VCC Approved for Funding through the National Sport Trust Fund

We are pleased to let everyone in the Victoria curling community know that the Club has been approved for funding through the National Sport Trust Fund (NSTF) to help finance our new brine pump, as well as the installation of a new ammonia sensor system.

What does this mean? From now until September, members and friends of the VCC can make a charitable donation to the NSTF and have the funds earmarked to our project, in effect giving the Club temporary status as a charity. Any donations made through this program will qualify for official receipts for tax purposes.

Our target for this project is $30,000.

 

How do I donate?

All donations are made to the National Sports Trust Fund, through Sport BC. Donations can be made by cash, cheque or credit card – and forms are available in the VCC office for those who wish to mail their contribution. The easiest way to donate is through the Sport BC/National Sport Trust Fund website.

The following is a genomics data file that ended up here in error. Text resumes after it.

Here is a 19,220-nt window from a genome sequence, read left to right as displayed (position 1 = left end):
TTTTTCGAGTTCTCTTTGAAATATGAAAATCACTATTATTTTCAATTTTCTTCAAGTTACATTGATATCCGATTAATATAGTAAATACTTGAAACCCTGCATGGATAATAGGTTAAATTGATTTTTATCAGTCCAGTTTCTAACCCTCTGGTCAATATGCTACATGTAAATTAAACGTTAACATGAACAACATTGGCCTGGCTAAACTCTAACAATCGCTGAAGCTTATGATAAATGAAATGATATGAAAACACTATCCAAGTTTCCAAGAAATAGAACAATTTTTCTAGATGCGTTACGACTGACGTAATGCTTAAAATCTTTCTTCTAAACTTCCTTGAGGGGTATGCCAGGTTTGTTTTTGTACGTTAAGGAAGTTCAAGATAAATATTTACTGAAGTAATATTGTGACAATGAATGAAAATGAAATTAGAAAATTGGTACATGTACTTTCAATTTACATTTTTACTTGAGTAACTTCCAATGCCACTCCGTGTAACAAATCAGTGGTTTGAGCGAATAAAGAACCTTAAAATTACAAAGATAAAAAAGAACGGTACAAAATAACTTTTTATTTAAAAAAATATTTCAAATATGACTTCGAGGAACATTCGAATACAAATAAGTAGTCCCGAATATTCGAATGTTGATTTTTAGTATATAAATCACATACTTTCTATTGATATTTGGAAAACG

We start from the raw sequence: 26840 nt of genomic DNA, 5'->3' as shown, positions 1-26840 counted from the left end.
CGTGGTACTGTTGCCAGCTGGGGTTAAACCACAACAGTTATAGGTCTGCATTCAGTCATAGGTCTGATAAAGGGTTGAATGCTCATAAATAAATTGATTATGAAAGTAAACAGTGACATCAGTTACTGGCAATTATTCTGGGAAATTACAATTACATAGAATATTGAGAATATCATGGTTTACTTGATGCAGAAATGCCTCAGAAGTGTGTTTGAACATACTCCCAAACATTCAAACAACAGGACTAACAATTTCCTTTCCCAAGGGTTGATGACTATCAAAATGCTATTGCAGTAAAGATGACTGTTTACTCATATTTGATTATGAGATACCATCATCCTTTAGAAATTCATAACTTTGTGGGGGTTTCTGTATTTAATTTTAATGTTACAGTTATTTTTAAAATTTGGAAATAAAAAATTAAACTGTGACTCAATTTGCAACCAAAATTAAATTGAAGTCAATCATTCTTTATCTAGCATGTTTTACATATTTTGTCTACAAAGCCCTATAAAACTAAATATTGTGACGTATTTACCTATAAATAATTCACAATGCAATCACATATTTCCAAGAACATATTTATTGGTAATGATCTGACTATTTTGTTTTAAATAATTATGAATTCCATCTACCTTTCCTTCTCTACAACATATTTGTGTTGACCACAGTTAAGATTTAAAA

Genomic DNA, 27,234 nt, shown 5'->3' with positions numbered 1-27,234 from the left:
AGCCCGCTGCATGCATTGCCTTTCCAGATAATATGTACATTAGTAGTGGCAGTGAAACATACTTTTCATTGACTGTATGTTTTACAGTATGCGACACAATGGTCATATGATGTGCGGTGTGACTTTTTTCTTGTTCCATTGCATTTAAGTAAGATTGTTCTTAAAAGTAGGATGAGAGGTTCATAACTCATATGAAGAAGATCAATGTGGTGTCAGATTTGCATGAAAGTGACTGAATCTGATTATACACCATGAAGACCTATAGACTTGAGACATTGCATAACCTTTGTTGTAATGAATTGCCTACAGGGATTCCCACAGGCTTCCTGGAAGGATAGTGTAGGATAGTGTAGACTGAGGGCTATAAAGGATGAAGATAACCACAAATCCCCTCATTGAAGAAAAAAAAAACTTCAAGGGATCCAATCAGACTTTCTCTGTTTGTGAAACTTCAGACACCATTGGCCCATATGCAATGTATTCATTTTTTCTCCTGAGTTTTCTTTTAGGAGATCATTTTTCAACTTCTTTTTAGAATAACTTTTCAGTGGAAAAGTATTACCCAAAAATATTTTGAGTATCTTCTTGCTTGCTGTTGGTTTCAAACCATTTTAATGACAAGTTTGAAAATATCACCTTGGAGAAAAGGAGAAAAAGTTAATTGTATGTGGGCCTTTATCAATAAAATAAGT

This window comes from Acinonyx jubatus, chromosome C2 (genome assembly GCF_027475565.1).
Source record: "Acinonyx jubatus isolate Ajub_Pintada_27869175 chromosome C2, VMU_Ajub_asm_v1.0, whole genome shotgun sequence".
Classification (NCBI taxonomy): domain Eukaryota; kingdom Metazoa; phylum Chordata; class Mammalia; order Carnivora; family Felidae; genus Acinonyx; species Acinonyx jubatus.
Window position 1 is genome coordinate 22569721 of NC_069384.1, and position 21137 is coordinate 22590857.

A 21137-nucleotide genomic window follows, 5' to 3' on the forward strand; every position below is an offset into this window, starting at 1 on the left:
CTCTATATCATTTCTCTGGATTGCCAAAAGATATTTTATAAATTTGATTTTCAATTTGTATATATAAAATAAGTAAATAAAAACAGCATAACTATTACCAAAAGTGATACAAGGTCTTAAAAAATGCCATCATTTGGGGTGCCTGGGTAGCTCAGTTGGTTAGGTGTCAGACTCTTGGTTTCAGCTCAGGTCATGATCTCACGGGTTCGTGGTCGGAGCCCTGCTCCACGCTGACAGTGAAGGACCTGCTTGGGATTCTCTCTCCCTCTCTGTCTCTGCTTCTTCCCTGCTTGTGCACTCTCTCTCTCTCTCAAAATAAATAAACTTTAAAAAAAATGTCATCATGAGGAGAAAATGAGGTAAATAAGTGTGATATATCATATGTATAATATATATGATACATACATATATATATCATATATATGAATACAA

This LINK will take you directly to the Victoria Curling Club project.

 

What exactly are my donations helping to fund?

Most of us got to experience the “swan song” of our old brine pump over the last couple of months of the curling season. We have been fundraising within the Club since then, with many leagues donating funds and individuals purchasing entries to “Name the Brine Pump”. We’ve had some targeted raffles and 50/50’s as well which help to defray the costs associated with the purchase and installation of a new pump.

The brine pump distributes cooled brine through pipes that run under the floor of the curling rink. As heat is extracted from the ice, floor, and ice rink, warmed brine is returned in a loop to the condenser system to be cooled again. Without a working brine pump, we cannot make ice.

In addition to the brine pump, we are required to undertake an upgrade to our ammonia gas detection system, as mandated by WorkSafe BC. Our existing system, while it *does* detect ammonia, does not meet the most current safety requirements for ice plants that use ammonia as a primary cooling agent.

While we don’t have any flashy pictures of the new system, it is a significant upgrade – with both audible and visible indicators, and a control panel that will allow us to tell at a glance exactly what the system is doing at any point in time. As well, we will have relay terminals installed for remote security monitoring when there is no one in the building.

These projects come at a significant cost to the Club, but will prove their worth as we continue to improve our focus on safety and upgrades that will last into the future of the facility.

 

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